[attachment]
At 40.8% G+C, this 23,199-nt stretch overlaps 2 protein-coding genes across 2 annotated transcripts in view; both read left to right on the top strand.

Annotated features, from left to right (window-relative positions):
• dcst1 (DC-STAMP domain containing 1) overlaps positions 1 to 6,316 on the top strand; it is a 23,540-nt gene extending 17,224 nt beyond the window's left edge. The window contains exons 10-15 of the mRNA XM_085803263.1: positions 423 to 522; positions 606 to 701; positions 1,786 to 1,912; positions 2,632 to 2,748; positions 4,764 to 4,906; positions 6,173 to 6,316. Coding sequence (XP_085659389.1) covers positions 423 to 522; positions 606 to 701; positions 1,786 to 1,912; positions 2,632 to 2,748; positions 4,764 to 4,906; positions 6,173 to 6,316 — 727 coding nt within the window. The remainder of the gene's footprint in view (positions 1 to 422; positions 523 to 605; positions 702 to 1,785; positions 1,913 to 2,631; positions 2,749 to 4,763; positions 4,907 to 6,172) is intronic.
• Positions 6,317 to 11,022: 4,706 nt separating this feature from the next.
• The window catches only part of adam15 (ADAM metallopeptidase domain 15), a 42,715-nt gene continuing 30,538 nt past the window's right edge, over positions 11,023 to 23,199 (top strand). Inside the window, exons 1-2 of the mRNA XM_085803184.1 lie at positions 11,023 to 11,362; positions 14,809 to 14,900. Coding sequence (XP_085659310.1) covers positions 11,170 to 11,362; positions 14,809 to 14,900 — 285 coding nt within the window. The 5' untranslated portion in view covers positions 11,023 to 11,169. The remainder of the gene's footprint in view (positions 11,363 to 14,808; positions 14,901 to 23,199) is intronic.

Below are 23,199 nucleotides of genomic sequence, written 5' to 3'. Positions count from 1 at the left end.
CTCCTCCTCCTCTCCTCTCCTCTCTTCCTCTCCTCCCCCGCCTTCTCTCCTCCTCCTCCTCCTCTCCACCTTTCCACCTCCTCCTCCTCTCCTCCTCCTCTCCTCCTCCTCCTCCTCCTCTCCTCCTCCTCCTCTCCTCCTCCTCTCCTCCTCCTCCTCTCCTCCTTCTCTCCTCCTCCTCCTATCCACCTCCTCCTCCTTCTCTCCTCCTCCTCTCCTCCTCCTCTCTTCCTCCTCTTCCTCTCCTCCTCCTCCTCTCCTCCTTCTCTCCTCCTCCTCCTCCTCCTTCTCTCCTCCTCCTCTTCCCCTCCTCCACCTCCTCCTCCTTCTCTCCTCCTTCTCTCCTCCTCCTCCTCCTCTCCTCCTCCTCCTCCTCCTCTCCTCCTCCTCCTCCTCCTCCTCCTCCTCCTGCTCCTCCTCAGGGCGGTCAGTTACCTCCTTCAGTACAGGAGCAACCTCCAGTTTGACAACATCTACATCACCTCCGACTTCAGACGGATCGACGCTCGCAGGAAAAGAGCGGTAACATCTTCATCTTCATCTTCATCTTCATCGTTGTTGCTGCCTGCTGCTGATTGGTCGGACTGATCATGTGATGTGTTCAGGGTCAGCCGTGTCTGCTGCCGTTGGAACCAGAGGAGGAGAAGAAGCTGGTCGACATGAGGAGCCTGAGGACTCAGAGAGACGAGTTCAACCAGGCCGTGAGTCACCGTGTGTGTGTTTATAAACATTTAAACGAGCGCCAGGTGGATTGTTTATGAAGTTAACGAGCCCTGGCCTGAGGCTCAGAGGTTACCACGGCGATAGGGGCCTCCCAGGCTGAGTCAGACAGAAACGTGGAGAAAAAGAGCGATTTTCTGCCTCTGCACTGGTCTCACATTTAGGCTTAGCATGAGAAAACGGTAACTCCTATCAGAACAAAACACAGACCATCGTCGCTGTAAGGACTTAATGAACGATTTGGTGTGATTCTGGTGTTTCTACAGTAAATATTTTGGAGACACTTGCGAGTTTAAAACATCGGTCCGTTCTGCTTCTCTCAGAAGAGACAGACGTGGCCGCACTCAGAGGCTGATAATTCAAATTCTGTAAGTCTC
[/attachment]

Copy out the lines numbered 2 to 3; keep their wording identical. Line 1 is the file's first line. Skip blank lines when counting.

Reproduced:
Annotated features, from left to right (window-relative positions):
• dcst1 (DC-STAMP domain containing 1) overlaps positions 1 to 6,316 on the top strand; it is a 23,540-nt gene extending 17,224 nt beyond the window's left edge. The window contains exons 10-15 of the mRNA XM_085803263.1: positions 423 to 522; positions 606 to 701; positions 1,786 to 1,912; positions 2,632 to 2,748; positions 4,764 to 4,906; positions 6,173 to 6,316. Coding sequence (XP_085659389.1) covers positions 423 to 522; positions 606 to 701; positions 1,786 to 1,912; positions 2,632 to 2,748; positions 4,764 to 4,906; positions 6,173 to 6,316 — 727 coding nt within the window. The remainder of the gene's footprint in view (positions 1 to 422; positions 523 to 605; positions 702 to 1,785; positions 1,913 to 2,631; positions 2,749 to 4,763; positions 4,907 to 6,172) is intronic.